(b) at least one antifuse device operatively connected to said fictional circuitry, said at least one antifuse device comprising:
(i) a first element having a first conductive region, a second conductive region and a tunneling region located between said first and second conductive regions, said tunneling region operatively configured so that a tunneling current is present between said first and second conductive regions of said first element when the voltage is applied across the antifuse device;
(ii) a second element having a first conductive region, a second conductive region and a tunneling region located between said first and second conductive regions, said tunneling region operatively configured so that a tunneling current is present between said first and second conductive regions of said second element when the voltage is applied across the antifuse device; and
(iii)an output node electrically coupled between said first element and said second element; and
(c) a programming circuit in electrical communication with said second element and operatively configured to cause said tunneling region of said second element to become conductive when said programming circuit is energized.
22. An integrated circuit chip according to claim 21, further comprising a sensing circuit, electrically coupled between said first and second elements, operatively configured to sense the conductive state of said second element.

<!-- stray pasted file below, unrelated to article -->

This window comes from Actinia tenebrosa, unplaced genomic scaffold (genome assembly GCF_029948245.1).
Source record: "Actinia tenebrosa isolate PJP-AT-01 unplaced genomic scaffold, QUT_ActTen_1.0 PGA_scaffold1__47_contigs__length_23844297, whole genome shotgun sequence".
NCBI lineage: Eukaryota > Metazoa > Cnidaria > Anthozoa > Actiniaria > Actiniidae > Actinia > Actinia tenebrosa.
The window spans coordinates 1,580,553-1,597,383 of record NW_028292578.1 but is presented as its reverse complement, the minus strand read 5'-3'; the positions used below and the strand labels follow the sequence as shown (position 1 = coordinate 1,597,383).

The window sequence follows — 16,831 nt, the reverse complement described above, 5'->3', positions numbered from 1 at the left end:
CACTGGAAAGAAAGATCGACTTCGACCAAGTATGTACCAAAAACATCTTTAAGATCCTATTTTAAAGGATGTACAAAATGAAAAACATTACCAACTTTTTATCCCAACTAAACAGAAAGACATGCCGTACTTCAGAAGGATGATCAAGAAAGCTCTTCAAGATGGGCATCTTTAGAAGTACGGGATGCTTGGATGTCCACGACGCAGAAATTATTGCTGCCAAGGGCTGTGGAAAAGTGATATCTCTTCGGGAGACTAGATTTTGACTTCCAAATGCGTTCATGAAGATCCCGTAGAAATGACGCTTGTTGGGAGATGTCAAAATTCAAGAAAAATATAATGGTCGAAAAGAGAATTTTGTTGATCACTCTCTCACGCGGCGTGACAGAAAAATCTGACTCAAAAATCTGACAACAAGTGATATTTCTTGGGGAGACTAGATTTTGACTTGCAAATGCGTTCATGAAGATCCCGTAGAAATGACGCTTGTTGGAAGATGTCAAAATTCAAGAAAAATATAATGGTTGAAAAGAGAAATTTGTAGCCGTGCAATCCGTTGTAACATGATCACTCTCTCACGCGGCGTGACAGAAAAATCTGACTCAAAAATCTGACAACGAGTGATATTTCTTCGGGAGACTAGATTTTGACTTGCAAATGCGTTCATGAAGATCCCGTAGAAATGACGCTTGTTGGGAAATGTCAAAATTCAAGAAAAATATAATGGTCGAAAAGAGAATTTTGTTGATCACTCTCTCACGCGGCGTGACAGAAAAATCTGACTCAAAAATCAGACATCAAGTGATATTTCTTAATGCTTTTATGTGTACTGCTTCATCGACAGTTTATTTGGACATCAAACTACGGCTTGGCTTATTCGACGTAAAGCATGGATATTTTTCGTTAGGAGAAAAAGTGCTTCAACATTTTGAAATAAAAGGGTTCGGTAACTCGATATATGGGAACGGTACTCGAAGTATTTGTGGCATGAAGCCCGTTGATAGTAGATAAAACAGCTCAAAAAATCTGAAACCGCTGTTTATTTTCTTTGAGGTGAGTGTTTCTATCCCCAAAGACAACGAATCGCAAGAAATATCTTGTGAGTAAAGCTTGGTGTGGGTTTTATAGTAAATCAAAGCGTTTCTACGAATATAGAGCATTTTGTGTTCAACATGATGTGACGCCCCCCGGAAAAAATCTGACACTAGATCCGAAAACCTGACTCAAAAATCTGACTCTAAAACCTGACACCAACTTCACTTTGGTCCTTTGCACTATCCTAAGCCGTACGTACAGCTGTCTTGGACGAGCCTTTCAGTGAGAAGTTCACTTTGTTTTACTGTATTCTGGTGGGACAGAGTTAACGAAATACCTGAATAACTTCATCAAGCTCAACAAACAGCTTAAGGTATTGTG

23. An antifuse device according to claim 17, wherein said sensing circuit is a latchless circuit.
24. An antifuse device according to claim 17, comprising a plurality of antifuse devices comprising a corresponding plurality of second elements comprising a corresponding plurality of tunneling regions, said programming circuit in electrical communication with said plurality of antifuse devices and configured to cause said plurality of tunneling regions to become conductive substantially simultaneously with one another when said programming circuit is energized.
Description
BACKGROUND OF INVENTION

1. Field of the Invention

The present invention generally relates to the field of integrated circuits. In particular, the present invention is directed to a programmable electronic antifuse and circuits made therewith.

2. Background of the Invention